"It would seem to the court that the letter of March 31, being plaintiff's Exhibit 5, is controlling in the matter. It says, `tonnage figures as set down by the State of Washington in their estimates,' and then, of course, the words, `to this firm,' are strongly emphasized by the defendants, but it does say `by the State of Washington in their estimates,' and I feel that that is probably controlling. Certainly the plaintiff bank was led to believe that that would be the basis of payment. So I feel that that will control, and on that item that the plaintiff is entitled to recover."
 We are unable to agree that, under the record here, any estoppel can be sustained. Even if the somewhat ambiguous statement in the letter could be construed as giving the bank the right to rely on the state estimates in determining the amount of the payments, it must also appear that the bank actually did rely to their detriment on the statement. O'Connor v. Tesdale (1949), 34 Wn.2d 259, 209 P.2d 274.
There is no evidence in the record which would indicate that the bank relied upon this letter to their detriment. The letter was not written until March 31, 1960, long after the bank made its advances to Brear. Equally important is the fact that, at the time of the letter, there existed no such state estimates as described in the letter upon which the bank could rely as to the ultimate quantities upon which payment would be made. Finally, the bank is unable to claim that it was misled as to the basis upon which payment would be made. The president of the bank, Mr. Johnson, testified at the trial that the bank fully understood that ultimate settlement between Brear and Washington Asphalt would, as always, be made on the basis of the amount which went into the road. The Washington Asphalt Company was free to prove, if it could, the actual amount of Brear's crushed rock which was used.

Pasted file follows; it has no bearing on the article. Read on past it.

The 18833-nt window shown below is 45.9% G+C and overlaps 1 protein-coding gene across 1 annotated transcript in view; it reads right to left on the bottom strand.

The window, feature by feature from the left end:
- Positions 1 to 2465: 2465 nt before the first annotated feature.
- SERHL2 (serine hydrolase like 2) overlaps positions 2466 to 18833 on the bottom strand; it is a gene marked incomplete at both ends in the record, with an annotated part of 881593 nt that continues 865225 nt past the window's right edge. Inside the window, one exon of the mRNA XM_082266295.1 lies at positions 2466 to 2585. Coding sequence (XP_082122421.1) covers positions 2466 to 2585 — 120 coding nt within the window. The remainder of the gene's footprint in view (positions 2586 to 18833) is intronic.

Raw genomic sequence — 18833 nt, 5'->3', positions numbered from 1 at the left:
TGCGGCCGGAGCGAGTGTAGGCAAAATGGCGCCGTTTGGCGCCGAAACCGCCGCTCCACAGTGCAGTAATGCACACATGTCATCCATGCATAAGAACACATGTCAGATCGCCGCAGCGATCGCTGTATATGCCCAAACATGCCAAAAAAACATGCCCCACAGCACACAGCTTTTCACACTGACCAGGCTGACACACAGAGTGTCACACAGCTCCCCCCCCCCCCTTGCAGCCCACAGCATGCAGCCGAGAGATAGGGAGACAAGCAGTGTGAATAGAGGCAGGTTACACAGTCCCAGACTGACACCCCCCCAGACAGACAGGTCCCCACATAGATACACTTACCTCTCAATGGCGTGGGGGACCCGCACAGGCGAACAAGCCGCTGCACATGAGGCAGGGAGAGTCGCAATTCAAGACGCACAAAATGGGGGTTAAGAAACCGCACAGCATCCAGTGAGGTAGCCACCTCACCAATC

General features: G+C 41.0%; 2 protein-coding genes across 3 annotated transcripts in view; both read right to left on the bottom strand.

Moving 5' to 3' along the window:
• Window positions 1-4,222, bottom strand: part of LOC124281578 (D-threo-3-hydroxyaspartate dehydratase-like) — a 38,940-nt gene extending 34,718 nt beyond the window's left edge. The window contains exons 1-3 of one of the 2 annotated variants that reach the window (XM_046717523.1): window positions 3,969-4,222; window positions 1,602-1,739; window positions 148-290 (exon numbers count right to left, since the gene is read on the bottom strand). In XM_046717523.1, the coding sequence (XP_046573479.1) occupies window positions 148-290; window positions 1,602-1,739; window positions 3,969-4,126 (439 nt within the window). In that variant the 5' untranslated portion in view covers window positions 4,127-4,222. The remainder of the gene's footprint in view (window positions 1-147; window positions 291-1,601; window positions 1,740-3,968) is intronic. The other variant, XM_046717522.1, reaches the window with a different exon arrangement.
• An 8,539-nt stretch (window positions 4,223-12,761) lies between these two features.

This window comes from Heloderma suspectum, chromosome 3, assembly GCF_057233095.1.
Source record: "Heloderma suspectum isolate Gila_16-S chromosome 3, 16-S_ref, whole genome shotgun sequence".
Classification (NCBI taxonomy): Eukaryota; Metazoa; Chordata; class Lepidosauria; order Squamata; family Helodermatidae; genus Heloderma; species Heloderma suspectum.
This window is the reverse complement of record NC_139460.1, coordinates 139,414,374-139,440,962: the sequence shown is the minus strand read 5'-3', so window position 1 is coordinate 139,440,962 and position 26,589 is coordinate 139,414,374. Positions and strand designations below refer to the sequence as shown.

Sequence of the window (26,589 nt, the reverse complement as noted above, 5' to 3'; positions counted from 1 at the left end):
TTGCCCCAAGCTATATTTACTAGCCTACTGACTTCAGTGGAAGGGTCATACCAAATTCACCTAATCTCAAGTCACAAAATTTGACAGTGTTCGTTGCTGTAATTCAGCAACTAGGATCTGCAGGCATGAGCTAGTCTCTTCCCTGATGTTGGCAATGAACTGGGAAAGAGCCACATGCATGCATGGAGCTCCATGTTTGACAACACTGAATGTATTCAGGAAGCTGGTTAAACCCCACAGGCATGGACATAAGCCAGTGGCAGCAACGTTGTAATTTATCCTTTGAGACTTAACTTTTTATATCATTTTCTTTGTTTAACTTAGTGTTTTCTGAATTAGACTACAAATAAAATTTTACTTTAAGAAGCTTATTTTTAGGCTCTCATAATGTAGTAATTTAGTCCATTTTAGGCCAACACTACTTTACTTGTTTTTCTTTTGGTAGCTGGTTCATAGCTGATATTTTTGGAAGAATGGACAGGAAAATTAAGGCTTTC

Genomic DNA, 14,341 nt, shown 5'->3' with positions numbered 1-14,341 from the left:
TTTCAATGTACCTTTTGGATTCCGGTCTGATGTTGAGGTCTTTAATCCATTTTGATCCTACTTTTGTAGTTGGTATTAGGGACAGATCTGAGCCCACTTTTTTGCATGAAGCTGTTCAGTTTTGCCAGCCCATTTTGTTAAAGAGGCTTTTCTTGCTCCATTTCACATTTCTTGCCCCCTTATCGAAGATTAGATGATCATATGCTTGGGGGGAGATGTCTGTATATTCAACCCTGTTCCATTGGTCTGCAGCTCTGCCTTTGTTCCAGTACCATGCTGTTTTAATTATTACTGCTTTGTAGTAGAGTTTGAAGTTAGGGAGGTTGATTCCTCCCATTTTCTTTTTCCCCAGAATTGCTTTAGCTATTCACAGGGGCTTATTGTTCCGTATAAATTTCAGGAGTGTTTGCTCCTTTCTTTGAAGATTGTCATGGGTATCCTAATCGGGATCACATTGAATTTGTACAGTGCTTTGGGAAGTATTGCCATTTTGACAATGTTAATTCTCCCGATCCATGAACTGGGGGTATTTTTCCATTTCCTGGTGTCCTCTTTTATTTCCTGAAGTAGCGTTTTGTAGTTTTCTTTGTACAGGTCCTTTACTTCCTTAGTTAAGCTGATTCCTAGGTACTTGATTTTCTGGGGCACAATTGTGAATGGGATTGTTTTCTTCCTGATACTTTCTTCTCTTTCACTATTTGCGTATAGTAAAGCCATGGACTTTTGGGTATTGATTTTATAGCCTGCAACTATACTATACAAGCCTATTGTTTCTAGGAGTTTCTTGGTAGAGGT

Concerning this "actual" amount, the testimony was conflicting. While the resident engineer and Bass testified that the conversion factor was used, thereby providing one method to use in determining amounts, Brear also testified that he placed crushed rock at the construction site in amounts well in excess of even the higher tonnages certified to the state and, when he later surveyed the site, all such crushed rock was gone. In the absence of conclusive evidence either way, the question is a factual one to be determined by the trier of fact — in this case the trial judge sitting without a jury.
 There was, however, no finding of fact made by the trial court as to the amount of Brear's crushed rock used in the road. While findings of fact are not required where a case is terminated by a ruling on a point of law ( State ex rel. Washington Water Power Co. v. Superior Court (1952), 41 Wn.2d 484, 250 P.2d 536), if a reversal on appeal of that particular matter of law renders the findings of fact insufficient, the case will be remanded with directions to clarify or amplify them. See Garratt v. Dailey (1955), 46 Wn.2d 197, 279 P.2d 1091.
The case should be reversed and remanded for clarification; i.e., for the entry of such findings of fact as are necessary in accordance with the views expressed above.
It is so ordered.
OTT, C.J., WEAVER, and HAMILTON, JJ., and DAWSON, J. Pro Tem., concur.